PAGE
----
Measures to boost patient satisfaction were explored by Banka et al. (2015) explored the influence of physician education, incentives, and feedback. The study is notable for the current exploration because of its focus on developing solutions that are necessary for increasing patient outcomes and satisfaction with healthcare services. The authors proposed to hold educational conferences to inform doctors and nurses of strategies they can implement to increase patient satisfaction rates. Other topics to include during educational sessions with practitioners may include monthly recognition, incentives for improving patient satisfaction scores, and real-time individualized patient satisfaction scores. After being trained on desired methods for boosting patient satisfaction, practitioners managed to contribute to an increase in the percentage of patients who positively responded to the physician-related assessment of healthcare providers and systems. Apart from showing a connection between patient satisfaction and patient-related outcomes, Banka et al. (2015) underlined the importance of informing and training medical personnel to ensure that patients receive the appropriate level of care.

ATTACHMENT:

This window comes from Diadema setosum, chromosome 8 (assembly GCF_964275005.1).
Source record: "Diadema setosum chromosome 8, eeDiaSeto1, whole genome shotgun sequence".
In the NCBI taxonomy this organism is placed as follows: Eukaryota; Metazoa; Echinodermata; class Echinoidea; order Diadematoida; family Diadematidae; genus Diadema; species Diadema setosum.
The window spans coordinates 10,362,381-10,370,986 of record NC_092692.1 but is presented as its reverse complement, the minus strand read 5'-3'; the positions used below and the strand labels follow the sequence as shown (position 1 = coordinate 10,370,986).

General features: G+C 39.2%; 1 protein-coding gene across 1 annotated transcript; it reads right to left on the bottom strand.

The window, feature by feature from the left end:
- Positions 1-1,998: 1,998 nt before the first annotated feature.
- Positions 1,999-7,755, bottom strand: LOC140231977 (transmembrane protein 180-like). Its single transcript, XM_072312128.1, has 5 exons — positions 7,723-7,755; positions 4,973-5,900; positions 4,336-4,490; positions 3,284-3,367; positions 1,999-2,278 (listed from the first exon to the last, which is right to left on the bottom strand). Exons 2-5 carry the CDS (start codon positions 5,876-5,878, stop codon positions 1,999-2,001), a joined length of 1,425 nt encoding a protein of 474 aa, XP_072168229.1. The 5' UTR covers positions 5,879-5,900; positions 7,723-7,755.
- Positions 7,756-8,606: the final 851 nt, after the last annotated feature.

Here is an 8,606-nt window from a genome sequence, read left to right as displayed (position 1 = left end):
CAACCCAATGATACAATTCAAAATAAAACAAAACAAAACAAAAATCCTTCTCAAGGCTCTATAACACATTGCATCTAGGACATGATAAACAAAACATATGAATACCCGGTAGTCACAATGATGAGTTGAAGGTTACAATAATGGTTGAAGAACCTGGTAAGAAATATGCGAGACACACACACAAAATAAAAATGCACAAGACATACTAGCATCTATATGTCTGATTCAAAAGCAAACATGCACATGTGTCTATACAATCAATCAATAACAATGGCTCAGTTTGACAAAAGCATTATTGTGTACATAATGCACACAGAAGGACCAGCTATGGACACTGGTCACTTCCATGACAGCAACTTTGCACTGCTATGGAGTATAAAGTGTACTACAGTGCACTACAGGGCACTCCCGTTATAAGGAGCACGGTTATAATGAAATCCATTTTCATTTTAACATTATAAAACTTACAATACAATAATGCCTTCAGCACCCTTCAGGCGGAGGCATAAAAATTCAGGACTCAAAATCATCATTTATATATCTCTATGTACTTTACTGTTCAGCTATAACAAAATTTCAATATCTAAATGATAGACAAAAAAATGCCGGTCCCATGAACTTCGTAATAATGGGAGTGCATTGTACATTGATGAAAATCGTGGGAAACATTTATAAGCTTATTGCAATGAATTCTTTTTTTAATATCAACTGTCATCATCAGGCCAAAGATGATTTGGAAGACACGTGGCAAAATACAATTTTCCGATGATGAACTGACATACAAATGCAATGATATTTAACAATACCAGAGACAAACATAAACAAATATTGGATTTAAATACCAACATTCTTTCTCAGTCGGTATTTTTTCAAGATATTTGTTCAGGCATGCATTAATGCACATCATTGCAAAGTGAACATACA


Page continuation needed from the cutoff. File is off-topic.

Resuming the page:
Aiken et al. (2018) conducted an observational study focusing on patient satisfaction with care at hospitals and nurses’ services within the English setting. Most notably, the research was the first to look at patient satisfaction through the lens of quantitative analysis. Main measures of outcome included patient measurements of their hospital care as well as the confidence in services provided by their doctors and nurses. Missed nursing care was evaluated both as an outcome measure and an explanatory factor in the study (Aiken et al., 2018). It is essential to mention that the perceptions of patients regarding their care were largely affected by the lack of confidence in doctors and nurses who treated them as well as by rising occurrence in missed care. Thus, the researchers concluded that patients’ positive perceptions and satisfaction with hospital care were strongly linked to cases of missed care. The outcome was then connected to poor nursing staffing and inadequate work environments. The lack of attention to the needs of nurses within professional settings, thus adversely affects the effectiveness of care provided to patients and decreases overall health outcomes.